Police misconduct is a horrifying thing to think about. Whether it’s an officer harassing someone or brutalizing someone they’re arresting for no good reason, the reality is that they aren’t doing their job and are violating the law.
One thing that has helped in these cases is the use of police body cameras. One problem, though, is how slowly the New York Police Department, or NYPD, has been turning over the tapes.
Since the body camera program began, the Civilian Complaint Review Board has asked for body camera footage over 4,000 times. This footage could help substantiate claims made about officers, but only if it’s received. The board reported that it only received the requested footage around half the time it requested it. When it did get it, the amount of time it took was much longer than in the past.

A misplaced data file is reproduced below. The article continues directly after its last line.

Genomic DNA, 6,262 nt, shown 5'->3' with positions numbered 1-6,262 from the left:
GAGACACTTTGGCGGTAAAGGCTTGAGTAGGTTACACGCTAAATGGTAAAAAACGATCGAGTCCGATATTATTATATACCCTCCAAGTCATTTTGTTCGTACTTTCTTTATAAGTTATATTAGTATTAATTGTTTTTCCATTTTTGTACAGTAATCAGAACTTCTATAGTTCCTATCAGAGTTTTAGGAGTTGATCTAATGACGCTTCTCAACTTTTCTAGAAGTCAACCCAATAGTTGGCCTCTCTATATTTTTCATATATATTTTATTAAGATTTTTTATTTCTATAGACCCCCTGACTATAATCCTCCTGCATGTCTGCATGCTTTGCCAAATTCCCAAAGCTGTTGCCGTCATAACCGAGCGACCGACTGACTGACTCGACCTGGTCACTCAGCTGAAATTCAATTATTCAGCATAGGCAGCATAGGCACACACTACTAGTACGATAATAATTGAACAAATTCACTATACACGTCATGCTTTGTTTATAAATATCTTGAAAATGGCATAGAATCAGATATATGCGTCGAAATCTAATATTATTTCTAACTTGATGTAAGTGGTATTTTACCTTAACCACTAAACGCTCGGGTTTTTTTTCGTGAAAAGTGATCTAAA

Any body-worn camera is supposed to be turned on when an officer is working. It isn’t always, though, which means that claims made by the public aren’t always able to be substantiated. Video footage is necessary when deciding if an officer has behaved correctly and professionally during an altercation, for example, or if they actually engaged in misconduct.
The NYPD has denied many requests over concerns of confidentiality and privacy laws. It also redacted up to 63% of videos in the second quarter of 2019, which means that some footage couldn’t be seen. They also gave no reason for the redactions that were made.
This kind of behavior is frightening for the public, and for good reason. Policies should be followed so that everyone can be safe. If you’ve been the victim of police misconduct, find out what options you have.